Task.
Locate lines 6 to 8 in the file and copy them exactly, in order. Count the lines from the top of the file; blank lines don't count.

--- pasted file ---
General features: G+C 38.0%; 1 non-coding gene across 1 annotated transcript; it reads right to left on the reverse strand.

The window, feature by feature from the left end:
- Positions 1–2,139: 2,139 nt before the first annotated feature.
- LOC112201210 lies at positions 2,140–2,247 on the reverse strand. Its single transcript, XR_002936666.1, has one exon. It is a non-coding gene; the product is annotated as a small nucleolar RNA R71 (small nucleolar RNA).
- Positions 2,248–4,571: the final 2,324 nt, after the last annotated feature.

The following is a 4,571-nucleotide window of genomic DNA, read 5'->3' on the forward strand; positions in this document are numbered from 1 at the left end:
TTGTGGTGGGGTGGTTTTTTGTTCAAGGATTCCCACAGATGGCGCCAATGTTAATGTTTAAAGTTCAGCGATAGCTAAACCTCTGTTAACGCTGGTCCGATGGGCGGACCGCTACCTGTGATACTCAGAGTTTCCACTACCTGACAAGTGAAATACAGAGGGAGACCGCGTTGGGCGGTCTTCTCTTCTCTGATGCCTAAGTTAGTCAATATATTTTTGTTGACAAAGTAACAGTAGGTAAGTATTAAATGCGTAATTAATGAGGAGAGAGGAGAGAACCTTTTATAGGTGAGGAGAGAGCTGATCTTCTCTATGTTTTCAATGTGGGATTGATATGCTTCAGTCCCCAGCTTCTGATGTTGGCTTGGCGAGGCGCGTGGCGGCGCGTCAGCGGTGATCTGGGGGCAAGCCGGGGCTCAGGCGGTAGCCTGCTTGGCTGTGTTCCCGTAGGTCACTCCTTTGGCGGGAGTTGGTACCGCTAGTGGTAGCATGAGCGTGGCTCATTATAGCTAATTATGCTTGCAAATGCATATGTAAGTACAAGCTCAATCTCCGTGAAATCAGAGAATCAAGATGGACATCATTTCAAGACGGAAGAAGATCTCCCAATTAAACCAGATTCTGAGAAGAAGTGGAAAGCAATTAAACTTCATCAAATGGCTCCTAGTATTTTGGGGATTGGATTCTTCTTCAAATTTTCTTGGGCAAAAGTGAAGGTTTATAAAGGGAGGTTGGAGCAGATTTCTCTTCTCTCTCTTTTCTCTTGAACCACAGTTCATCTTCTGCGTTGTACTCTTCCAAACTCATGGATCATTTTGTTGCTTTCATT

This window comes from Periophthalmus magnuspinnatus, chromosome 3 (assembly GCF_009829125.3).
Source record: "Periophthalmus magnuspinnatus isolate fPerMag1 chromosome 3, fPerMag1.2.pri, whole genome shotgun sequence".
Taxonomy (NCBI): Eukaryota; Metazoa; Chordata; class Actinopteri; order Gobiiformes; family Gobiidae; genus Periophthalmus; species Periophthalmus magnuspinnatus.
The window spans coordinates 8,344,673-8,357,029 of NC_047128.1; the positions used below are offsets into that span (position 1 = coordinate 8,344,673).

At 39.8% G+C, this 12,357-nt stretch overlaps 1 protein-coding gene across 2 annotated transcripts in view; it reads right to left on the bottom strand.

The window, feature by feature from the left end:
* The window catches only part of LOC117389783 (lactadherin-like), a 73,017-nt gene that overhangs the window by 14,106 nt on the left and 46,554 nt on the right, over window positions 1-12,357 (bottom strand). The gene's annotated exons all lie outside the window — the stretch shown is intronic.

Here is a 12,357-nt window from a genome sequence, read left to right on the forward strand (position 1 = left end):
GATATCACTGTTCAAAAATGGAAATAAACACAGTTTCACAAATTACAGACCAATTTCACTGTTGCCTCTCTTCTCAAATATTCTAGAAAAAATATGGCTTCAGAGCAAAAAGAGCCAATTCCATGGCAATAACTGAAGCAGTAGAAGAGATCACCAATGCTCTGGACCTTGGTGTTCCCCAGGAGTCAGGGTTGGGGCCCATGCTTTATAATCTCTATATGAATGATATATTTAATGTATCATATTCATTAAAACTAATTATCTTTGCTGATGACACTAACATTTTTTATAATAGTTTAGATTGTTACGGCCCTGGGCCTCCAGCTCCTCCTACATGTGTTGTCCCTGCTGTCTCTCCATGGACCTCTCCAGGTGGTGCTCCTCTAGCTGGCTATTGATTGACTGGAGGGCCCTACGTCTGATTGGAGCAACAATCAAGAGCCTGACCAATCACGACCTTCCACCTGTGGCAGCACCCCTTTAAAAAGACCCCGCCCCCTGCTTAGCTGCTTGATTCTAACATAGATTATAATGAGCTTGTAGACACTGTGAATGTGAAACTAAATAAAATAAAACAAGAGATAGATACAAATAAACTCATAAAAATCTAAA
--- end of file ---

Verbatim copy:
The following is a 4,571-nucleotide window of genomic DNA, read 5'->3' on the forward strand; positions in this document are numbered from 1 at the left end:
TTGTGGTGGGGTGGTTTTTTGTTCAAGGATTCCCACAGATGGCGCCAATGTTAATGTTTAAAGTTCAGCGATAGCTAAACCTCTGTTAACGCTGGTCCGATGGGCGGACCGCTACCTGTGATACTCAGAGTTTCCACTACCTGACAAGTGAAATACAGAGGGAGACCGCGTTGGGCGGTCTTCTCTTCTCTGATGCCTAAGTTAGTCAATATATTTTTGTTGACAAAGTAACAGTAGGTAAGTATTAAATGCGTAATTAATGAGGAGAGAGGAGAGAACCTTTTATAGGTGAGGAGAGAGCTGATCTTCTCTATGTTTTCAATGTGGGATTGATATGCTTCAGTCCCCAGCTTCTGATGTTGGCTTGGCGAGGCGCGTGGCGGCGCGTCAGCGGTGATCTGGGGGCAAGCCGGGGCTCAGGCGGTAGCCTGCTTGGCTGTGTTCCCGTAGGTCACTCCTTTGGCGGGAGTTGGTACCGCTAGTGGTAGCATGAGCGTGGCTCATTATAGCTAATTATGCTTGCAAATGCATATGTAAGTACAAGCTCAATCTCCGTGAAATCAGAGAATCAAGATGGACATCATTTCAAGACGGAAGAAGATCTCCCAATTAAACCAGATTCTGAGAAGAAGTGGAAAGCAATTAAACTTCATCAAATGGCTCCTAGTATTTTGGGGATTGGATTCTTCTTCAAATTTTCTTGGGCAAAAGTGAAGGTTTATAAAGGGAGGTTGGAGCAGATTTCTCTTCTCTCTCTTTTCTCTTGAACCACAGTTCATCTTCTGCGTTGTACTCTTCCAAACTCATGGATCATTTTGTTGCTTTCATT

This window comes from Periophthalmus magnuspinnatus, chromosome 3 (assembly GCF_009829125.3).